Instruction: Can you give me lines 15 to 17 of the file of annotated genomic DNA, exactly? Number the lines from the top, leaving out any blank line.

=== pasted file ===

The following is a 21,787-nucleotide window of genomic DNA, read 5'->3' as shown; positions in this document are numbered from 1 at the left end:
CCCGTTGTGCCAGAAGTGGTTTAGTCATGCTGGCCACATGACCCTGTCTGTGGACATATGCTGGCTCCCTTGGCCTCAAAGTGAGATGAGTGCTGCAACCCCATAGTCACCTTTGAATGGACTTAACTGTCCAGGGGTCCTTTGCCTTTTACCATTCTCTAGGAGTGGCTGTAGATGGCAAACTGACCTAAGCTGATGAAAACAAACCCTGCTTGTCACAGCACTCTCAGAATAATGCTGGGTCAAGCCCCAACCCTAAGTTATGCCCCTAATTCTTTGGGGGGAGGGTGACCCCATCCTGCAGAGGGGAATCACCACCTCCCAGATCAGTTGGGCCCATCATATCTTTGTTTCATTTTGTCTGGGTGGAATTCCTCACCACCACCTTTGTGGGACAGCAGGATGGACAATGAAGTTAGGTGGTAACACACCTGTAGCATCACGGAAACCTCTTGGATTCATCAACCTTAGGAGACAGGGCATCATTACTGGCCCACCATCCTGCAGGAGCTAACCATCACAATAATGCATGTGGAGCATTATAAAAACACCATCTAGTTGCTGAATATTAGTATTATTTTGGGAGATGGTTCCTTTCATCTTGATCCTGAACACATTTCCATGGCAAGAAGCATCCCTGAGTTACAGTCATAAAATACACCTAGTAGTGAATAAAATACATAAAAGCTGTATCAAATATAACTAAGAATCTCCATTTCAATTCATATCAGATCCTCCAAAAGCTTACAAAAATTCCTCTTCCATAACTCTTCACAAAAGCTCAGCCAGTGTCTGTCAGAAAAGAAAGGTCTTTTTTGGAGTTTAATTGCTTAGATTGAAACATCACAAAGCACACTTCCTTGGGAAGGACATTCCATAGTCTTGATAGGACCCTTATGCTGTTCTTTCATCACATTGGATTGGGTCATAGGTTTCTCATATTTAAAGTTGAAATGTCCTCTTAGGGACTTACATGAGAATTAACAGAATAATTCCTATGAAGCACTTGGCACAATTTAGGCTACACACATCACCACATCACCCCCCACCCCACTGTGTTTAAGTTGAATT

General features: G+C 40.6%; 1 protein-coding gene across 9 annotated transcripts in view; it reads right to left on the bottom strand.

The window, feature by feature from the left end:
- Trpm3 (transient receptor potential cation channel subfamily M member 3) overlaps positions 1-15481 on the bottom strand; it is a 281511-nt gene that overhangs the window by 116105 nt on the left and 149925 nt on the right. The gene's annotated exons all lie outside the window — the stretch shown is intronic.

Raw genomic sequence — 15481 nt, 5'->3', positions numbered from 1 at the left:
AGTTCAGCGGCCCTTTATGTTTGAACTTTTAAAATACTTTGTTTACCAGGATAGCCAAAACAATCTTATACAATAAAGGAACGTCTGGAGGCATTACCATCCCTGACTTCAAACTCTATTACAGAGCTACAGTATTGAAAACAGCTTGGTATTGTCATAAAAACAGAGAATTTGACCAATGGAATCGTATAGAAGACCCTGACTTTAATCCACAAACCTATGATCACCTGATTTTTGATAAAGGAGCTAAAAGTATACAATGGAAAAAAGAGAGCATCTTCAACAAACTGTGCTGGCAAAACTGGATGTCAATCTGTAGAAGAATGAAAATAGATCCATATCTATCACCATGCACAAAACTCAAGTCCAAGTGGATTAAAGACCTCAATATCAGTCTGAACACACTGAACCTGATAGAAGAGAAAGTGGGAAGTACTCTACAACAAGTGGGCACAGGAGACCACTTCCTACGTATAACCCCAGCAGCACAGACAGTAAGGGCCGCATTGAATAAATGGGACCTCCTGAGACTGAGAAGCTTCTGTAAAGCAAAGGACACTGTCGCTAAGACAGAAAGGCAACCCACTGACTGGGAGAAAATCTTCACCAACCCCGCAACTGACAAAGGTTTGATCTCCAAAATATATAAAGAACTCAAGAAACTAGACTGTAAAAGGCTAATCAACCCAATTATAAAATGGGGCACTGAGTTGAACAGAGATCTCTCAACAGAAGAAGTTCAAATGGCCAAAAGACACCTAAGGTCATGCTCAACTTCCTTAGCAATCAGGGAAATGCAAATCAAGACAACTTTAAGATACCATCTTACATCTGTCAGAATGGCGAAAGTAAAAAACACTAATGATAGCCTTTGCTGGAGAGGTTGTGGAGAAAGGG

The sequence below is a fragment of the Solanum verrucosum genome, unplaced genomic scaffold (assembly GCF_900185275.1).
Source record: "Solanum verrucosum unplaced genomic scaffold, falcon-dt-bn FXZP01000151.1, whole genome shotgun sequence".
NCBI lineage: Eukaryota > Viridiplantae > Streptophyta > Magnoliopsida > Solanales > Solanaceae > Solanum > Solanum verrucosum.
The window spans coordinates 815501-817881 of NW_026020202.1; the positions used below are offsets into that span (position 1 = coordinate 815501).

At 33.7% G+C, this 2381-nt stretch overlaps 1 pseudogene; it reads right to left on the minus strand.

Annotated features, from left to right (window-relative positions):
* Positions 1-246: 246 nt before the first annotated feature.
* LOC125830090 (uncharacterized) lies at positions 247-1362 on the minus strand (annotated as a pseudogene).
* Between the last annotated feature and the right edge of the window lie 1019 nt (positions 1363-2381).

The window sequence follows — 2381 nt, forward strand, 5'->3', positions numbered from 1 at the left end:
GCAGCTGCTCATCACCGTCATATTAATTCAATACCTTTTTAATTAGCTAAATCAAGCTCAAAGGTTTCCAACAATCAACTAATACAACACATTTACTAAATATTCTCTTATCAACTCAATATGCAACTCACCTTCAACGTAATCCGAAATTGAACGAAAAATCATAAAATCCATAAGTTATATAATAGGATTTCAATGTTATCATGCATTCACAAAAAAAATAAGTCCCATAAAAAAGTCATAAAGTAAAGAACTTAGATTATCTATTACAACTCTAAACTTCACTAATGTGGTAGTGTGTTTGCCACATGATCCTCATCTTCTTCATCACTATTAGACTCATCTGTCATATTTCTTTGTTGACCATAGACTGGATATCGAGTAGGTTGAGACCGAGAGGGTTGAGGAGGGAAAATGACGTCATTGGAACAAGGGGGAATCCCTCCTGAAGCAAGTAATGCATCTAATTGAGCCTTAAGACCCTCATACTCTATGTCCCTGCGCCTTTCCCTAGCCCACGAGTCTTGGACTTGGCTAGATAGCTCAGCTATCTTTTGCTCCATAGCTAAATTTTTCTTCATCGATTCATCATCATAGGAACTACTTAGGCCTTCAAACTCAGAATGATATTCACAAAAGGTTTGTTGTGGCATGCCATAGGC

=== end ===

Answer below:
* LOC125830090 (uncharacterized) lies at positions 247-1362 on the minus strand (annotated as a pseudogene).
* Between the last annotated feature and the right edge of the window lie 1019 nt (positions 1363-2381).

The window sequence follows — 2381 nt, forward strand, 5'->3', positions numbered from 1 at the left end: